Curacao 2030; Society 5.0
|Posted by Miguel Goede on June 20, 2020 at 12:30 AM||comments (906)|
In 2030 Curaçao stays in the doughnut in the following way. Curaçao boasts a creative, innovative, and knowledgeable pool of talent, both locally and globally. These resources, along with the further development of the Information Communication Telecommunication (ICT) infrastructure, will be the economic backbone of the island.
Curaçao in 2030 has advanced manufacturing and production stimulated by the government using local materials such as aquatic sea materials. The country has a well-organized supply chain and transport system. The country makes use of the reference to its name “cura” or healing and offers wellness and healing to tourists who travel to the island making use of a sophisticated health travel system because of the Islands holistic and advanced healthcare system.
In 2030 there is much more involvement of local capital (investments) in local development, like in agriculture and energy.
The local economy is the basis for export. Curaçao has a healthy import/export economy. Most food and beverage are locally sourced. The inhabitants of Curaçao have developed the natural resources of the island and the local talent to create desirable goods and services for the local population and international demands.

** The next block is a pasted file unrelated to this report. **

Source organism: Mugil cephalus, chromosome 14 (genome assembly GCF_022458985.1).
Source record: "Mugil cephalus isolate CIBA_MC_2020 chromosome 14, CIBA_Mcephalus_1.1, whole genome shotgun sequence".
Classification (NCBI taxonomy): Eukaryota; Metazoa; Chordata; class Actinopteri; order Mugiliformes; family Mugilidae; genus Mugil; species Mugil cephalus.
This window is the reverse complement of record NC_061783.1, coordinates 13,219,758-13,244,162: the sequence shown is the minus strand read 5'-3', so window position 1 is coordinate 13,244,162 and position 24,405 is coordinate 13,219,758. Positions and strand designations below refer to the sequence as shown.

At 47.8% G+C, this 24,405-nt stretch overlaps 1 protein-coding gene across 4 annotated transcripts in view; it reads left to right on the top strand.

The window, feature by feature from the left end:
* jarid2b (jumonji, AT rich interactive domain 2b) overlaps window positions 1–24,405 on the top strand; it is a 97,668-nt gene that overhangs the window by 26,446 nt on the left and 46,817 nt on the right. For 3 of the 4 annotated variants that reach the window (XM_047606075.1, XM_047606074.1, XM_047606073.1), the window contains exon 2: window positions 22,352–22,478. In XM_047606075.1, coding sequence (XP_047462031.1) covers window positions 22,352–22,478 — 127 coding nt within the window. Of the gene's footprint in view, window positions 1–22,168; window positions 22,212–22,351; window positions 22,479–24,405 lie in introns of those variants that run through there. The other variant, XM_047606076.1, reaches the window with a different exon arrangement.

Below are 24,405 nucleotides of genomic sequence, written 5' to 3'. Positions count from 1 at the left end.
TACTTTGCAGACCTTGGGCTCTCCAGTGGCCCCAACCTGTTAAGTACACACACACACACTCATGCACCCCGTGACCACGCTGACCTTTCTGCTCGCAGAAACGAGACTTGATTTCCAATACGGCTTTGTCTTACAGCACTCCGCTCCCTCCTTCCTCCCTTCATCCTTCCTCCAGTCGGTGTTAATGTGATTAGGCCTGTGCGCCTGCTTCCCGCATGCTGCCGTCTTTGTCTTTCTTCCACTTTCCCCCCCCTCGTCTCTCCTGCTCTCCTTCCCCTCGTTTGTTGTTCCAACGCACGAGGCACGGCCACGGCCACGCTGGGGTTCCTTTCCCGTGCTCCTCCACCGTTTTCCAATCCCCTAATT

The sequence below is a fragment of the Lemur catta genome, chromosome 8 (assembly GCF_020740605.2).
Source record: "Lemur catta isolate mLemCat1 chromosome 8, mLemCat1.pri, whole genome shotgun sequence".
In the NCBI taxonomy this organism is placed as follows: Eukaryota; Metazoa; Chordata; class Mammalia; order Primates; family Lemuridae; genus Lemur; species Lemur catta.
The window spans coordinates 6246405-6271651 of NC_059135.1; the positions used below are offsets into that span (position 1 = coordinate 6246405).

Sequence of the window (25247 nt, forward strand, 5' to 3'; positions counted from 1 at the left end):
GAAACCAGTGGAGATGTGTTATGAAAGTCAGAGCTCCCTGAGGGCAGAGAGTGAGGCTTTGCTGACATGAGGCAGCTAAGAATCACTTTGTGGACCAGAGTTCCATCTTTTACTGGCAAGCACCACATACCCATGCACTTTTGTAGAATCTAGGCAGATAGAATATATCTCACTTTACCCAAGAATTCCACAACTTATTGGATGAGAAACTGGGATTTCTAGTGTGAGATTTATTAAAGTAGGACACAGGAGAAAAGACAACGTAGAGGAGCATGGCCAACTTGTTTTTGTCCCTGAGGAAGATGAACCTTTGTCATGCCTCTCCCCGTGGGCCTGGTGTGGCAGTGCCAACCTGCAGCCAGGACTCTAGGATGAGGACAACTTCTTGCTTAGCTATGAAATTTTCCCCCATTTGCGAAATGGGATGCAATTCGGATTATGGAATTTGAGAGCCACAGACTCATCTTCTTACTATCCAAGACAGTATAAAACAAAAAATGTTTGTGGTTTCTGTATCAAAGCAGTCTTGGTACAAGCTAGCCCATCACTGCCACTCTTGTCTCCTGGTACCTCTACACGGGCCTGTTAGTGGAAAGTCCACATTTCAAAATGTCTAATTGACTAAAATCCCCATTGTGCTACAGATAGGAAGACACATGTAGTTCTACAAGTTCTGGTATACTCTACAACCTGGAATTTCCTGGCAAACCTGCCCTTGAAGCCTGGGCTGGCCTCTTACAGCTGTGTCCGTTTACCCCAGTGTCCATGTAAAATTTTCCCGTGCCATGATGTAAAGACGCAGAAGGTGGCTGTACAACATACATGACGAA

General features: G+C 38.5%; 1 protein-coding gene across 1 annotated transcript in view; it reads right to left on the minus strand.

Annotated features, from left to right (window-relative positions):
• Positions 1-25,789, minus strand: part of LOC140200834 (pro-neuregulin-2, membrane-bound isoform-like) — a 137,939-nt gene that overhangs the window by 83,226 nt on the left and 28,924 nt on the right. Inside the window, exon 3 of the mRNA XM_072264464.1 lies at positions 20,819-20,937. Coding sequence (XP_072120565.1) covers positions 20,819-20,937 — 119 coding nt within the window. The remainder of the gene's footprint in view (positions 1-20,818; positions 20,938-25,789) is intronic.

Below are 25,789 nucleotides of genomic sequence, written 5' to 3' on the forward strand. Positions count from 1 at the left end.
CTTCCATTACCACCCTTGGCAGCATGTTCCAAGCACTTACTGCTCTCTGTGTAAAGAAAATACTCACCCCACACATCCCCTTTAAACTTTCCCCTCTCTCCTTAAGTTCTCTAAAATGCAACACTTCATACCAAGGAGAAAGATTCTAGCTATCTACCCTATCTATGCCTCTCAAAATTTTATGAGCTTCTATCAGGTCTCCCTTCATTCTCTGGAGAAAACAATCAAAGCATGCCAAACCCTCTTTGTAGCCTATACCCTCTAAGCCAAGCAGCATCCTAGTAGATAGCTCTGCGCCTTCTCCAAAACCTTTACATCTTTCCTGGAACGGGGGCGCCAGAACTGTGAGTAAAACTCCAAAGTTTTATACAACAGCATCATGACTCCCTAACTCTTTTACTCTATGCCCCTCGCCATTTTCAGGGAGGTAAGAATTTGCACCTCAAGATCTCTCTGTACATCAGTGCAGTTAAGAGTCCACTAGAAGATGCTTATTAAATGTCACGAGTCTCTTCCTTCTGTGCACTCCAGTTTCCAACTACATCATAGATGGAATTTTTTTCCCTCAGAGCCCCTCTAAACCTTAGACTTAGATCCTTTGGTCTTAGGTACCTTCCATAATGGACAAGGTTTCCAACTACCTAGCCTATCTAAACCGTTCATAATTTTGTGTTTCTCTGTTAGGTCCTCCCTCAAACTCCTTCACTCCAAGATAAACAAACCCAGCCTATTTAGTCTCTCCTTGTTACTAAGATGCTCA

Personal capacities of the Curaçao people have boosted the economy, making Curaçao a unique island where the individual well-being is part of the economy. The island has shorter workweeks , and there is a shift from working for large corporate companies to working in small networks of SME’s
Key sectors to focus on in the short-term include the following:
• ICT cluster
• Center for Education (Transnational Education)
• Harbor (logistics)
o maritime sector
o Cross-sector: maritime logistical sector
• Tourism (niche)
• Creative industry
• Financial Services
While this would be an excellent outcome, it is important to note that the future is about cross-sector innovation over all the borders of these traditional sectors and others who still must be identified.